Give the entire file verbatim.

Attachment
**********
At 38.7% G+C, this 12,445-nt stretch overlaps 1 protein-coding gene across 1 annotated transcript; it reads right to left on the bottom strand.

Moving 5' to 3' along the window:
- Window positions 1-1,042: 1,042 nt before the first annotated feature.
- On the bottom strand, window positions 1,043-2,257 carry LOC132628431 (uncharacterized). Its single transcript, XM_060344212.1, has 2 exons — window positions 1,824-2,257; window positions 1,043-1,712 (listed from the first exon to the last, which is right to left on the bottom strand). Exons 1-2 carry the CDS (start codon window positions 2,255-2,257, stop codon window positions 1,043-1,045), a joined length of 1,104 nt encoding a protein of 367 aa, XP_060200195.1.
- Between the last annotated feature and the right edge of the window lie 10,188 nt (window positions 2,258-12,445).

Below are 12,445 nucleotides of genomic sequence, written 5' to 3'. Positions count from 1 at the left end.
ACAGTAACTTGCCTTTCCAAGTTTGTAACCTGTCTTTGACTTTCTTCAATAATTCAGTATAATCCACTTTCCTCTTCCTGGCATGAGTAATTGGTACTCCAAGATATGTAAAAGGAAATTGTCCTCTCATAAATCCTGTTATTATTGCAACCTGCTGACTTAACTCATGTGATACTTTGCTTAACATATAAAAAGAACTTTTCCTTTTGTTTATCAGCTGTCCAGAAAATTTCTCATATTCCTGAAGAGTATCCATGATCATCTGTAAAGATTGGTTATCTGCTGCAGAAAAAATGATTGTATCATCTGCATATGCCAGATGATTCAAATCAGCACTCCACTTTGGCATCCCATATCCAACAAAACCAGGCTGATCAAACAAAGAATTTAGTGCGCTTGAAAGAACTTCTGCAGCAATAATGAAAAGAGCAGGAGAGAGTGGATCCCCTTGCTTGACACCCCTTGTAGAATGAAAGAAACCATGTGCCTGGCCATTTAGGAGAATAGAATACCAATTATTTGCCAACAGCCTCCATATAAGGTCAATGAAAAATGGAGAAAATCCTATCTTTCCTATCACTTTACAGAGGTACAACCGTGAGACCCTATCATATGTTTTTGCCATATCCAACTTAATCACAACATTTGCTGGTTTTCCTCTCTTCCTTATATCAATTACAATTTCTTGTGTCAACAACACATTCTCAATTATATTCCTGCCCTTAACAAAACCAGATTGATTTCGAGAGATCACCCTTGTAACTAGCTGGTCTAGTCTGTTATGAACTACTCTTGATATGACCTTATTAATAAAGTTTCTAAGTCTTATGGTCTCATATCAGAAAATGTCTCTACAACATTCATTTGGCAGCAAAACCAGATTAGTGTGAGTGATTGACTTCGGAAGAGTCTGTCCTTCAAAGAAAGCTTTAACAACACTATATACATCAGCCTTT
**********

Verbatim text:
At 38.7% G+C, this 12,445-nt stretch overlaps 1 protein-coding gene across 1 annotated transcript; it reads right to left on the bottom strand.

Moving 5' to 3' along the window:
- Window positions 1-1,042: 1,042 nt before the first annotated feature.
- On the bottom strand, window positions 1,043-2,257 carry LOC132628431 (uncharacterized). Its single transcript, XM_060344212.1, has 2 exons — window positions 1,824-2,257; window positions 1,043-1,712 (listed from the first exon to the last, which is right to left on the bottom strand). Exons 1-2 carry the CDS (start codon window positions 2,255-2,257, stop codon window positions 1,043-1,045), a joined length of 1,104 nt encoding a protein of 367 aa, XP_060200195.1.
- Between the last annotated feature and the right edge of the window lie 10,188 nt (window positions 2,258-12,445).

Below are 12,445 nucleotides of genomic sequence, written 5' to 3'. Positions count from 1 at the left end.
ACAGTAACTTGCCTTTCCAAGTTTGTAACCTGTCTTTGACTTTCTTCAATAATTCAGTATAATCCACTTTCCTCTTCCTGGCATGAGTAATTGGTACTCCAAGATATGTAAAAGGAAATTGTCCTCTCATAAATCCTGTTATTATTGCAACCTGCTGACTTAACTCATGTGATACTTTGCTTAACATATAAAAAGAACTTTTCCTTTTGTTTATCAGCTGTCCAGAAAATTTCTCATATTCCTGAAGAGTATCCATGATCATCTGTAAAGATTGGTTATCTGCTGCAGAAAAAATGATTGTATCATCTGCATATGCCAGATGATTCAAATCAGCACTCCACTTTGGCATCCCATATCCAACAAAACCAGGCTGATCAAACAAAGAATTTAGTGCGCTTGAAAGAACTTCTGCAGCAATAATGAAAAGAGCAGGAGAGAGTGGATCCCCTTGCTTGACACCCCTTGTAGAATGAAAGAAACCATGTGCCTGGCCATTTAGGAGAATAGAATACCAATTATTTGCCAACAGCCTCCATATAAGGTCAATGAAAAATGGAGAAAATCCTATCTTTCCTATCACTTTACAGAGGTACAACCGTGAGACCCTATCATATGTTTTTGCCATATCCAACTTAATCACAACATTTGCTGGTTTTCCTCTCTTCCTTATATCAATTACAATTTCTTGTGTCAACAACACATTCTCAATTATATTCCTGCCCTTAACAAAACCAGATTGATTTCGAGAGATCACCCTTGTAACTAGCTGGTCTAGTCTGTTATGAACTACTCTTGATATGACCTTATTAATAAAGTTTCTAAGTCTTATGGTCTCATATCAGAAAATGTCTCTACAACATTCATTTGGCAGCAAAACCAGATTAGTGTGAGTGATTGACTTCGGAAGAGTCTGTCCTTCAAAGAAAGCTTTAACAACACTATATACATCAGCCTTT